Constitutional changes

Arizona State Trust Lands Question, Proposition 110 (2010), Constitutional text changes

The measure was proposed to amend Article X, Section 3 and add a new Section 12 to that same article.[2]

Support

Supporters

Arguments

The following arguments were made in support of the measure:[12]

  • The measure would shield any future overtaking of military bases in the state, such as Luke Air Force Base. The passage of the measure would protect those bases.
  • The measure would repeal the ban against land exchanges that was in place. Supporters stated that the process of land exchanges worked in previous years, and the measure would allow the state to do so for the first time since 1990.
  • If the measure passed, it would make sure that land exchanges have to include analyses that include fiscal impact, public hearings and approval of voters.
  • Senator John Nelson stated about the measure, "The military income is inflation-proof. It's recession-proof. It comes in consistently and constantly and to me it's a good investment. If we can't buy the land to help them, then we ought to find other ways of preserving the bases."[13]
  • Sandy Bahr, director of the Sierra Club Grand Canyon Chapter, commented on the measure, arguing, "None of us want to see that parcel of land developed. This would provide a mechanism for conserving that land, and likewise, lands up at the headwaters of the Verde River."[13]

Opposition

Opponents

Arguments

The following arguments were made in opposition to the measure:[12]

  • Opponents stated that the measure would not bring any change to the process.
  • The measure, according to opponents, didn't bode well for open space preservation.
  • The measure, because it set up an exchange process that needed a public vote, would hurt future reform efforts.

Campaign contributions

Support

The following contribution was made in favor of the measure:

Contributor Amount
Sonoran Institute $10,000

Analysis, studies and reports

A legislative council analysis performed on the measure and published in the Arizona Secretary of State's Publicity Pamphlet, impartially stated the following, in terms of what the measure would do if enacted:[3]

In 1910, the United States Congress passed the Arizona-New Mexico Enabling Act, allowing Arizona to become a state. The Enabling Act granted Arizona approximately 10.9 million acres of land, referred to as "state trust land."The state land trust is intended to produce revenue for various public institutions (schools, colleges, prisons, etc.). The state can lease or sell trust land, and the natural products (timber, minerals, etc.) of the land, only to the "highest and best bidder" at public auction.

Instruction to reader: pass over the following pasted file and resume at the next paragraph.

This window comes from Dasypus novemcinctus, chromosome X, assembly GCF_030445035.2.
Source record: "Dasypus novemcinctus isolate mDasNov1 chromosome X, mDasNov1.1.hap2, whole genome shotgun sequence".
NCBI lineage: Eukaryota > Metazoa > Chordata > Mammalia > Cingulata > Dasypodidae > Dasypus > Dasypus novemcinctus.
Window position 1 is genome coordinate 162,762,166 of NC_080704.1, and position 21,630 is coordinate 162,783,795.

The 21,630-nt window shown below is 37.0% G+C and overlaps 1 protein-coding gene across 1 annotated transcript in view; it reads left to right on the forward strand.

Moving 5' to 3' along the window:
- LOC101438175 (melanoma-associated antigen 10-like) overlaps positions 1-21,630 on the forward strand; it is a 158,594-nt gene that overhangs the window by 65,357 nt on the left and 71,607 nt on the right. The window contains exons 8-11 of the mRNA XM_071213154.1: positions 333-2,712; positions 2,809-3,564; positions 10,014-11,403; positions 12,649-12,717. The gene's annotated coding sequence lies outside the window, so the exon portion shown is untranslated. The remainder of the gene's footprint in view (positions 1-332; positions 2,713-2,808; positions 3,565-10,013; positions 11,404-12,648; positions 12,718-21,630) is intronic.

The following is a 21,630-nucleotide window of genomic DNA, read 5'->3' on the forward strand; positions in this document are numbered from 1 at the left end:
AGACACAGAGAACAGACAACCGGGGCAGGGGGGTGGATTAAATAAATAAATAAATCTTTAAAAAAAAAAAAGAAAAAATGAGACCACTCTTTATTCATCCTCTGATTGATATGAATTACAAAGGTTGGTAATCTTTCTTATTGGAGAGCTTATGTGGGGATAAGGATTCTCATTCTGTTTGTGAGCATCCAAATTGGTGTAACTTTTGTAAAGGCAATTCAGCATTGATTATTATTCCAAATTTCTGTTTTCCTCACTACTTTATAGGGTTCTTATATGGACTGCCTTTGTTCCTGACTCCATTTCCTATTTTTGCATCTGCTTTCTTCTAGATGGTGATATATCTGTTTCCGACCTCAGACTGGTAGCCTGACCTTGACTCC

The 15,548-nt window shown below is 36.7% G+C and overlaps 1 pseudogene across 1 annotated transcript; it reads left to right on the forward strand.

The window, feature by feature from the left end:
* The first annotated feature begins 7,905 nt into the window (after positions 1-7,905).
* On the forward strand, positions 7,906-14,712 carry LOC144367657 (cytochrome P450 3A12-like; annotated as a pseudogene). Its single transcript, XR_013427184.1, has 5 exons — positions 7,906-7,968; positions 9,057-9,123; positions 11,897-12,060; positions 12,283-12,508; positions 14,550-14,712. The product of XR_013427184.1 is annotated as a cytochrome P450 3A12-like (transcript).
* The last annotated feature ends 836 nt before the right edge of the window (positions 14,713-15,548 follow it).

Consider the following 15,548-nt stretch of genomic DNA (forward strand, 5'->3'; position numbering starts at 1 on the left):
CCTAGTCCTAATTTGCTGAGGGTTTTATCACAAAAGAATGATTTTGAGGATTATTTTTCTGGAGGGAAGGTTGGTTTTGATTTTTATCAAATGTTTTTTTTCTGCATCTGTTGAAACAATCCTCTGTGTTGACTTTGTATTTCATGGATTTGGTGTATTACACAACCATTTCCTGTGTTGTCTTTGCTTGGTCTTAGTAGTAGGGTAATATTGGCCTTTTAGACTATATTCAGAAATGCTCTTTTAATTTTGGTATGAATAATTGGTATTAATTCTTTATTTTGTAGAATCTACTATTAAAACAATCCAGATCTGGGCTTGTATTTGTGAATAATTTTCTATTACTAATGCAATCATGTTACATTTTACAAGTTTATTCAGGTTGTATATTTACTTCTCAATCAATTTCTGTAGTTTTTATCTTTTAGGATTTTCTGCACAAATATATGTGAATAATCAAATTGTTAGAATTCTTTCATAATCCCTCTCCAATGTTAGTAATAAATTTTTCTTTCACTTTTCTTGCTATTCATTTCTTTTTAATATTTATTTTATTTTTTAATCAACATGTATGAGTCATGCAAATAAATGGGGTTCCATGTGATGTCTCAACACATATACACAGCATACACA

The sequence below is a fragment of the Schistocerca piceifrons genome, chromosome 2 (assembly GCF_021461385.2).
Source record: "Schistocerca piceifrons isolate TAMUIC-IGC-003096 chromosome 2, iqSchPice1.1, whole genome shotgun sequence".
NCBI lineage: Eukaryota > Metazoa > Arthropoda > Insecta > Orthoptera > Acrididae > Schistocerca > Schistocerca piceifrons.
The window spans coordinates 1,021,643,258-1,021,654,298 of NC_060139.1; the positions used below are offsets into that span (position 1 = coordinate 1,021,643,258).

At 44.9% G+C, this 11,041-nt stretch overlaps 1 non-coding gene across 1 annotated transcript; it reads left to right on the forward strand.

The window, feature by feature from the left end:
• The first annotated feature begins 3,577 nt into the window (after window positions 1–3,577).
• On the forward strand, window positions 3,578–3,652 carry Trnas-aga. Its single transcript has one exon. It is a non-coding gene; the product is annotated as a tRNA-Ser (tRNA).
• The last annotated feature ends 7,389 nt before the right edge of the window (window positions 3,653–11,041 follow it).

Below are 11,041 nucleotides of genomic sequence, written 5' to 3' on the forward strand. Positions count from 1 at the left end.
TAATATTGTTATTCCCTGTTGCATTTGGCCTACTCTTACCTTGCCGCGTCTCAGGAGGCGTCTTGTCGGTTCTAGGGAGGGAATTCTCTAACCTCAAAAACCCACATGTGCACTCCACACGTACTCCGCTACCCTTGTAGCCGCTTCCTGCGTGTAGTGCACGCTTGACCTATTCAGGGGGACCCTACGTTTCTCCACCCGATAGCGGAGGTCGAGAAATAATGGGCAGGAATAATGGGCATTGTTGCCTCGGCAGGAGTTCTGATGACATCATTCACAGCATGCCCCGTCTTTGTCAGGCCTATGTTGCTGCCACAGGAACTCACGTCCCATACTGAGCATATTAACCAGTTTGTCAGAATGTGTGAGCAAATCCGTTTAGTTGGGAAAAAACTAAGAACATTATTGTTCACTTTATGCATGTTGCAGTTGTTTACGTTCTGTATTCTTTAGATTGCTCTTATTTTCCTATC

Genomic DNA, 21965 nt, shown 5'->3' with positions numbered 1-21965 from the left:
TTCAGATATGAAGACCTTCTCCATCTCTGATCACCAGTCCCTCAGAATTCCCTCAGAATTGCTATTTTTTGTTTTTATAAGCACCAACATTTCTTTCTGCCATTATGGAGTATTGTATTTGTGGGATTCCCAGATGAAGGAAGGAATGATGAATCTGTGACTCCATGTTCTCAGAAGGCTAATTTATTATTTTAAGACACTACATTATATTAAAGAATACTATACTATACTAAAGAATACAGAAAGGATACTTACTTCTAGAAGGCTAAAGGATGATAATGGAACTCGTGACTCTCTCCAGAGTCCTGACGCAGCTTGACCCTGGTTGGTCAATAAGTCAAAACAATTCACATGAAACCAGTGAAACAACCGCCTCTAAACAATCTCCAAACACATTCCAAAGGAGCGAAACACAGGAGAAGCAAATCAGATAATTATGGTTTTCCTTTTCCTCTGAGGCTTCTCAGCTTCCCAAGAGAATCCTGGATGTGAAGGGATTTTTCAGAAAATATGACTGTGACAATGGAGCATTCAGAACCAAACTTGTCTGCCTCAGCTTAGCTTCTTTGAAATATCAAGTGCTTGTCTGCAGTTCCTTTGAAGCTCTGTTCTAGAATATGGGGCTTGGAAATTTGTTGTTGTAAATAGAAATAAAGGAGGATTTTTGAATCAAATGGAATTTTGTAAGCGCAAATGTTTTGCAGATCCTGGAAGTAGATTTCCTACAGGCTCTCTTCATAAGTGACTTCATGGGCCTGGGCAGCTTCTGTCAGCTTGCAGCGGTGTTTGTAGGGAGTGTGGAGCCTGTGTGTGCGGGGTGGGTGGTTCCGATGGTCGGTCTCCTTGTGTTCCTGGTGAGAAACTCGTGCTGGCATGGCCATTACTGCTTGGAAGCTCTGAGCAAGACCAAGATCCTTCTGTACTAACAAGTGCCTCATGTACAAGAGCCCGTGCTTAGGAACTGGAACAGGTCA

In 1936, Congress amended the Enabling Act to give Arizona more flexibility in managing and disposing of trust land by allowing the state to exchange trust land for other public or private lands. Arizona did not amend its state Constitution to incorporate that authority for land exchanges. The Arizona Supreme Court has determined that without amending the Arizona Constitution the state cannot conduct land exchanges.
Proposition 110 would amend the Arizona Constitution to allow the state to dispose of (for example, sell or lease) state trust land or interests in trust land or to place restrictions on interests or rights in trust lands, without advertisement or auction, in order to avoid incompatible use of the trust land that would interfere with military installations, facilities, ranges, airspace or operations or to enable military combat readiness and allow full spectrum test and training operations.
Proposition 110 would also amend the Arizona Constitution to allow the state to exchange state trust land for other public land. The exchange must be in the best interest of the state land trust. The purpose of the exchange must be to either assist in preserving and protecting military facilities in this state from encroaching development or for the proper management, protection or public use of state lands. There must be two independent appraisals that show that the true value of the land the state receives in the exchange is equal to or greater than the true value of the trust land the state conveys. There must also be two independent analyses that detail the income to the state land trust before and the projected income to the trust after the exchange, the financial impact of the exchange on each county, city, town and school district in which the lands are located, the physical, economic and natural resource impacts of the exchange on the local community and the impacts on local land uses and land use plans. A detailed public notice of a proposed exchange must be given, public hearings must be held and an opportunity for public comment must be given. A proposed exchange is not effective unless it is approved by the voters at a statewide November general election.